∞-ary regular and exact categories
arity class: unary, finitary, infinitary
regularity
regular category = unary regular
coherent category = finitary regular
geometric category = infinitary regular
exactness
exact category = unary exact
A category is extensive if it has coproducts that interact well with pullbacks. Variations (some only terminological) include lextensive, disjunctive, and positive categories. All of these come in finitary and infinitary versions (and, more generally, $\kappa$-ary versions for any arity class $\kappa$).
A finitely extensive category (or finitary extensive category) is a category $E$ with finite coproducts such that one, and hence all, of the following equivalent conditions holds:
For any pair of objects $a,b$ the coproduct functor on slice categories is an equivalence of categories:
Pullbacks of finite-coproduct injections along arbitrary morphisms exist and finite coproducts are disjoint and stable under pullback.
Pullbacks of finite-coproduct injections (and thus all coproduct injections) along arbitrary morphisms exist, and in any commutative diagram
the two squares are pullbacks if and only if the top row is a coproduct diagram
(e.g. CLW93, Prop. 2.2).
Finite coproducts are van Kampen colimits. By definition, this is just to say that one of the previous two conditions holds.
An infinitary extensive category is a category $E$ with all (small) coproducts such that the following analogous equivalent conditions hold:
in which the bottom family of morphisms is the coproduct injections and the right-hand morphism is always the same, the top family are the injections of a coproduct diagram (hence $z = \coprod_i x_i$) if and only if all the squares are pullbacks.
In between finitary and infinitary extensive , a $\kappa$-ary extensive category (for $\kappa$ a cardinal number or an arity class) is one with disjoint and stable coproducts of fewer than $\kappa$ objects. The unqualified term extensive category can refer to either the finitary or infinitary version, depending on the author; the more usual meaning is the finitary version.
Extensive categories are also called positive categories, especially if they are also coherent. Note that any disjoint coproduct in a coherent category is automatically pullback-stable. A positive coherent category which is also exact is called a pretopos. Infinitary pretoposes encapsulate all the exactness conditions of Giraud’s theorem characterizing Grothendieck toposes (the remaining condition is the existence of a small generating set).
If an extensive category also has finite limits, it is called lextensive or disjunctive.
The alternative definitions of finitary disjunctive refer only to binary coproducts, but they obviously imply analogous statements for $n$-ary coproducts for all finite $n \ge 1$. Less obviously, they also imply the analogous statement for $0$-ary coproducts (that is, initial objects). In this case, the statement is that the initial object 0 is strict (any map $a\to 0$ is an isomorphism).
Furthermore, if binary coproducts are disjoint, then (at least assuming classical logic) any infinitary coproducts that exist are also disjoint, since
for any $a_0, a_1\in A$. Therefore, if a finitary-extensive category has infinitary pullback-stable coproducts, it is necessarily infinitary-extensive. In particular, a cocomplete locally cartesian closed category is finitary extensive if and only if it is infinitary extensive.
As a further special case of the preceding, since an elementary topos is finitary extensive, any cocomplete elementary topos is infinitary extensive. However, in this case, one of the arguments for finitary extensivity applies directly to the infinitary case and does not require classical logic; see toposes are extensive.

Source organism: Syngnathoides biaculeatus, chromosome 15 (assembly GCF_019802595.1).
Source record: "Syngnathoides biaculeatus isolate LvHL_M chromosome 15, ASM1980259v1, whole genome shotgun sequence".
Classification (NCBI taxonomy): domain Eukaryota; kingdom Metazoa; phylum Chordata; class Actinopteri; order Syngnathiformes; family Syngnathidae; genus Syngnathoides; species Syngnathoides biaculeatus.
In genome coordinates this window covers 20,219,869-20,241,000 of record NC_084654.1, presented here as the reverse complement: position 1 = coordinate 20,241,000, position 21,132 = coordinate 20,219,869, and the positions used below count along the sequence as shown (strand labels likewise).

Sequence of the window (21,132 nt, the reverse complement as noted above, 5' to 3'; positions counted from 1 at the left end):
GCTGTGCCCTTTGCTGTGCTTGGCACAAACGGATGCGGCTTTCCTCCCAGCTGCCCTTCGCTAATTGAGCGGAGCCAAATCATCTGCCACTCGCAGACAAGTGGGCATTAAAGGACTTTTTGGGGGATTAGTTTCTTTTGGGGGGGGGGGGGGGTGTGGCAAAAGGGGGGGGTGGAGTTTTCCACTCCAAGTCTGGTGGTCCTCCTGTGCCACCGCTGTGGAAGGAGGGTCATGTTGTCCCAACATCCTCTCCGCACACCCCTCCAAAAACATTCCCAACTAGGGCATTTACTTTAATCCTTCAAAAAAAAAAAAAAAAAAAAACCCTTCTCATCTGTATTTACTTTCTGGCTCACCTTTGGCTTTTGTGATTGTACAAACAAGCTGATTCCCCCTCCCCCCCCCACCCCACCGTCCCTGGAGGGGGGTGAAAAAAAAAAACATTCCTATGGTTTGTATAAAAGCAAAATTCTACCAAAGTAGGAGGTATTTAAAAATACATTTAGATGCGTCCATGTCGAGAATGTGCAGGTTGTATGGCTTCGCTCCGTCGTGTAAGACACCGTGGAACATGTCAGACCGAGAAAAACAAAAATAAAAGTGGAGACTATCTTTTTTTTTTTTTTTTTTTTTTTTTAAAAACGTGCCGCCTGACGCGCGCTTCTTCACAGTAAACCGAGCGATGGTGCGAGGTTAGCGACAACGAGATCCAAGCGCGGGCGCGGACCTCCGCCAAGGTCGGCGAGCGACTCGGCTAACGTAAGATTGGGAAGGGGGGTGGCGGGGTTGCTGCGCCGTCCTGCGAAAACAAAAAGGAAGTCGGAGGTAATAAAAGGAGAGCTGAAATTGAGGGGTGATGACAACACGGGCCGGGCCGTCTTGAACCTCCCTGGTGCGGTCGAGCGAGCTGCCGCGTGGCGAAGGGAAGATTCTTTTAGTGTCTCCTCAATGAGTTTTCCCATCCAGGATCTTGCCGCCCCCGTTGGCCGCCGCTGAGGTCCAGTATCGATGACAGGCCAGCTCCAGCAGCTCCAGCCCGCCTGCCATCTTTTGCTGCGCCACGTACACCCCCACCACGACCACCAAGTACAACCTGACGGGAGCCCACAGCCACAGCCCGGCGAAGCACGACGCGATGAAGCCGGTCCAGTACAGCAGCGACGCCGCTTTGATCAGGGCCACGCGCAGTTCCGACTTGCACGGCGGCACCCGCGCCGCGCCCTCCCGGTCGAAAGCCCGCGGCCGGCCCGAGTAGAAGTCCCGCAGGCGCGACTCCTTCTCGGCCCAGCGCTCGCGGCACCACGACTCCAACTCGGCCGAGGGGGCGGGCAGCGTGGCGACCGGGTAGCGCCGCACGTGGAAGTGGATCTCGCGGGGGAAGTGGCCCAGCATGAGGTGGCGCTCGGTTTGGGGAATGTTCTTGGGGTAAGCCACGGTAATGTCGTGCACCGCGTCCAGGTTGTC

See familial regularity and exactness for a generalization of extensivity and its relationship to exactness.
Any extensive category with finite products is automatically a distributive category.
Any extensive category admits a Grothendieck topology whose covering families are (generated by) the families of inclusions into a coproduct (finite or small, as appropriate). We call this the extensive coverage or extensive topology. The codomain fibration of any extensive category is a stack for its extensive topology.
In general, we call a site superextensive if its underlying category is extensive, its covering families are generated by (finite or small) families, and its coverage includes the extensive one. See superextensive site for more details.
Extensivity is an “exactness” condition, analogous to being a exact category or a pretopos (a pretopos being precisely a category that is exact and finitary-extensive). The corresponding “regularity” condition analogous to being a regular category or a coherent category is not well-known, but is not hard to write down.
Let us say (without making any assertion that this is good or permanent terminology) that a category is pre-lextensive if
This is intended to complete the table of analogies:
some | all |
---|---|
regular category | exact category |
coherent category | pretopos |
pre-lextensive category | lextensive category |
Regular/exact categories have quotients of (some) congruences. Exact categories have quotients of all congruences, while regular ones have quotients only of congruences that are kernel pairs. Another way to say that is that in a regular category, you can conclude that the quotient of some congruence exists if you can exhibit another object of which the quotient would be a subobject if it existed. Similarly, pre-/lextensive categories have disjoint unions. Lextensive categories have all disjoint unions (= coproducts), while in a pre-lextensive category you can conclude that a pair of objects $X,Y$ have a disjoint union if you can exhibit another object in which $X$ and $Y$ can be embedded disjointly. Finally, coherent categories/pretoposes have both quotients and disjoint unions, or equivalently quotients and not-necessarily-disjoint unions, with the same sort of relationship between the two.